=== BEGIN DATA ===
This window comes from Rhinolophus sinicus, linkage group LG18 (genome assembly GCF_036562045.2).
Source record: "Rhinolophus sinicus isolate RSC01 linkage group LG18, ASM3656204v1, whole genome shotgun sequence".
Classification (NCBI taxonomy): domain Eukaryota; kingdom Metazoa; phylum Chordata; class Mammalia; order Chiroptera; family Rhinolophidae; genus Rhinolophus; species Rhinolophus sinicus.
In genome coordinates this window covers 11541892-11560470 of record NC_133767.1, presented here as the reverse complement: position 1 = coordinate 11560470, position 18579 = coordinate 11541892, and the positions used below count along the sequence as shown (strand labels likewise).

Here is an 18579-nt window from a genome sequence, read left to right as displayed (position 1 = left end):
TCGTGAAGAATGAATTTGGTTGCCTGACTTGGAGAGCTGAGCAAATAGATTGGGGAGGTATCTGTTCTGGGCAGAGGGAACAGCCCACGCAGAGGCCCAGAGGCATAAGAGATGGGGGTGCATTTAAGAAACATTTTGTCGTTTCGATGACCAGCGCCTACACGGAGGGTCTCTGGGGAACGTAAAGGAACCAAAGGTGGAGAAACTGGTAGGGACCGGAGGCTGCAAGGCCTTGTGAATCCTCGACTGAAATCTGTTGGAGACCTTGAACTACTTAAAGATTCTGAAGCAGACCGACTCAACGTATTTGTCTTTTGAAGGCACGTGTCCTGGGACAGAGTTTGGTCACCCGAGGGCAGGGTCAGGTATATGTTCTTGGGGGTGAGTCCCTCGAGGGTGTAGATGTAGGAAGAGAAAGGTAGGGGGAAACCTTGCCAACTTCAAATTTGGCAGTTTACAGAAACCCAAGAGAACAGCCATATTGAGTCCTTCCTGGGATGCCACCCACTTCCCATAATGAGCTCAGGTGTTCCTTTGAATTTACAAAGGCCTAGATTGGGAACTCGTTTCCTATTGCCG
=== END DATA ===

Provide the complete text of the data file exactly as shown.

This window comes from Rhinolophus sinicus, linkage group LG18 (genome assembly GCF_036562045.2).
Source record: "Rhinolophus sinicus isolate RSC01 linkage group LG18, ASM3656204v1, whole genome shotgun sequence".
Classification (NCBI taxonomy): domain Eukaryota; kingdom Metazoa; phylum Chordata; class Mammalia; order Chiroptera; family Rhinolophidae; genus Rhinolophus; species Rhinolophus sinicus.
In genome coordinates this window covers 11541892-11560470 of record NC_133767.1, presented here as the reverse complement: position 1 = coordinate 11560470, position 18579 = coordinate 11541892, and the positions used below count along the sequence as shown (strand labels likewise).

Here is an 18579-nt window from a genome sequence, read left to right as displayed (position 1 = left end):
TCGTGAAGAATGAATTTGGTTGCCTGACTTGGAGAGCTGAGCAAATAGATTGGGGAGGTATCTGTTCTGGGCAGAGGGAACAGCCCACGCAGAGGCCCAGAGGCATAAGAGATGGGGGTGCATTTAAGAAACATTTTGTCGTTTCGATGACCAGCGCCTACACGGAGGGTCTCTGGGGAACGTAAAGGAACCAAAGGTGGAGAAACTGGTAGGGACCGGAGGCTGCAAGGCCTTGTGAATCCTCGACTGAAATCTGTTGGAGACCTTGAACTACTTAAAGATTCTGAAGCAGACCGACTCAACGTATTTGTCTTTTGAAGGCACGTGTCCTGGGACAGAGTTTGGTCACCCGAGGGCAGGGTCAGGTATATGTTCTTGGGGGTGAGTCCCTCGAGGGTGTAGATGTAGGAAGAGAAAGGTAGGGGGAAACCTTGCCAACTTCAAATTTGGCAGTTTACAGAAACCCAAGAGAACAGCCATATTGAGTCCTTCCTGGGATGCCACCCACTTCCCATAATGAGCTCAGGTGTTCCTTTGAATTTACAAAGGCCTAGATTGGGAACTCGTTTCCTATTGCCG